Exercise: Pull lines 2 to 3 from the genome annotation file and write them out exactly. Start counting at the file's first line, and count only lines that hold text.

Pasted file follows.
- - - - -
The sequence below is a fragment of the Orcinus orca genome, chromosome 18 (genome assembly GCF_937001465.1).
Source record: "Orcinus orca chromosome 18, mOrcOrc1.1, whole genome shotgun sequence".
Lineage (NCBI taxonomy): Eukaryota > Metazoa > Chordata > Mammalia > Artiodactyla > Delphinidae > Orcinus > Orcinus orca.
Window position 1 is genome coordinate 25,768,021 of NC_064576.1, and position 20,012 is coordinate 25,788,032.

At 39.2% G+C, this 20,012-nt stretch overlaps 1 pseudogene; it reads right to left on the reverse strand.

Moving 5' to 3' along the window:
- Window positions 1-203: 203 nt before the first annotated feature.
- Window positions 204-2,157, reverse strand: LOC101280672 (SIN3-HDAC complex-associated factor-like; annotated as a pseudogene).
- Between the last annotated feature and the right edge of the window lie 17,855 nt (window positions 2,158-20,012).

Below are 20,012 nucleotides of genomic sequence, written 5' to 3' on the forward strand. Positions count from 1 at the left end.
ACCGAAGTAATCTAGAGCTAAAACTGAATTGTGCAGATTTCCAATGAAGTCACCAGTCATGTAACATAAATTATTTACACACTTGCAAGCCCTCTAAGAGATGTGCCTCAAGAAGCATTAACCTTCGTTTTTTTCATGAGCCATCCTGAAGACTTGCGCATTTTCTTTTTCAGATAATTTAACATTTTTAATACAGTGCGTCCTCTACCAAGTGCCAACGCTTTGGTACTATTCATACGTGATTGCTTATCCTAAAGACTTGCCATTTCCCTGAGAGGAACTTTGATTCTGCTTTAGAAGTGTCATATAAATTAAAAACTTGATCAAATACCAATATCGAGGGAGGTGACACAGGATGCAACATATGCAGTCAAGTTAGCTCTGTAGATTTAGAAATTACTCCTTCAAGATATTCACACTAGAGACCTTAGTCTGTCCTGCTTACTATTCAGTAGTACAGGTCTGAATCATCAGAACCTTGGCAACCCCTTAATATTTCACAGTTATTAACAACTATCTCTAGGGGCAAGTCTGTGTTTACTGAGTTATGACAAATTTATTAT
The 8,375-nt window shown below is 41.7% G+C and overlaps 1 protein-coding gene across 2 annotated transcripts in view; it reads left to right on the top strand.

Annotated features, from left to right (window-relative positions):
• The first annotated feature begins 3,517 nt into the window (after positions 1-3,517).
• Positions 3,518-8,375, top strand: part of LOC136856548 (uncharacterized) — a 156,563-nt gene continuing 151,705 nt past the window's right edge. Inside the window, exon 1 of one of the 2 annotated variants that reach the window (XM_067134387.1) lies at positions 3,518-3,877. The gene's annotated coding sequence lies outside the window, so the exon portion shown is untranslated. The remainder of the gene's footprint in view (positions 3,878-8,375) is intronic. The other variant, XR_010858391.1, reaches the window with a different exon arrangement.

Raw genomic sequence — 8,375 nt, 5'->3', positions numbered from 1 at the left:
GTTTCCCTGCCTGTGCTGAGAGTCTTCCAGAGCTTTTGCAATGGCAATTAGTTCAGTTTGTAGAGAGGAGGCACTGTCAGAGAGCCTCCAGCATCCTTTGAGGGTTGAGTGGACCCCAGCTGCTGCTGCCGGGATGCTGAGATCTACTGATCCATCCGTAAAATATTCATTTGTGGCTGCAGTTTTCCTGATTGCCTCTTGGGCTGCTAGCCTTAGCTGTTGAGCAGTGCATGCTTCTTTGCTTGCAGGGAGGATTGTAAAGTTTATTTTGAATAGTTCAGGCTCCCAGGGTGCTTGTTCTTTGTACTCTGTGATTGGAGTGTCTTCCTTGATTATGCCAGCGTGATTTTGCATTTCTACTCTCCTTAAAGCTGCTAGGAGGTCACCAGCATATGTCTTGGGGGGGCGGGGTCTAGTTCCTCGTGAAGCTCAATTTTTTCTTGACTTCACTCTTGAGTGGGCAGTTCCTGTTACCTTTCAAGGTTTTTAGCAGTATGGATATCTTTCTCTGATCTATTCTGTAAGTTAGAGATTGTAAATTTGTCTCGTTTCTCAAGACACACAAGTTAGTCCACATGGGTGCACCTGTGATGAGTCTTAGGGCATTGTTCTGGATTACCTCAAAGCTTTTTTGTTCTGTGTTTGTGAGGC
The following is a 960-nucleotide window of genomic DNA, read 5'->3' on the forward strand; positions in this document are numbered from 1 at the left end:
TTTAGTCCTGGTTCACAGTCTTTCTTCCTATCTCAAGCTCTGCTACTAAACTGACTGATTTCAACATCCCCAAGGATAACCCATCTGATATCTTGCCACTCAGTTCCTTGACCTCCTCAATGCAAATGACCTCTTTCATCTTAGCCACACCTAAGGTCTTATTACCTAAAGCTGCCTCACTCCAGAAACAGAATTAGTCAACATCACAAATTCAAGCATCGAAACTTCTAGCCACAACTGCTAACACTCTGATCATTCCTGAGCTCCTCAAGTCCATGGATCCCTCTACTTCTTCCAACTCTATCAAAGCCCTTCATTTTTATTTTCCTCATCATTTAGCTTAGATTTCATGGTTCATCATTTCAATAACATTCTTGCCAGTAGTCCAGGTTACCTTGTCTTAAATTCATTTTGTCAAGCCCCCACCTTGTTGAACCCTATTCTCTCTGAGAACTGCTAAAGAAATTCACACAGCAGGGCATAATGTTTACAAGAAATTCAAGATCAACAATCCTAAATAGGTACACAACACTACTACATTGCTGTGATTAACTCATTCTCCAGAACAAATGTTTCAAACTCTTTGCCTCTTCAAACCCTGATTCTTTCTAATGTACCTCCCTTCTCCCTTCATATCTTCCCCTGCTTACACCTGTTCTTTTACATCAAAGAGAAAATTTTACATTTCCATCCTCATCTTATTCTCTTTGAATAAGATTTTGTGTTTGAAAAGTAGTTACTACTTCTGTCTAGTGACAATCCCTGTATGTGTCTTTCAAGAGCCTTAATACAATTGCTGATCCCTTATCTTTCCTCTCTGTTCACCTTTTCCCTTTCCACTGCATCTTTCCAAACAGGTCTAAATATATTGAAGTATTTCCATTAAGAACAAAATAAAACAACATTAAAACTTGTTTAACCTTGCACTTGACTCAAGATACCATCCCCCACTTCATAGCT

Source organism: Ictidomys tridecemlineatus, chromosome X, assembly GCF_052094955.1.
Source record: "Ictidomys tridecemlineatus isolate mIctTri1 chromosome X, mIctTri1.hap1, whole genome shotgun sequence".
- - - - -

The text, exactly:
Source record: "Orcinus orca chromosome 18, mOrcOrc1.1, whole genome shotgun sequence".
Lineage (NCBI taxonomy): Eukaryota > Metazoa > Chordata > Mammalia > Artiodactyla > Delphinidae > Orcinus > Orcinus orca.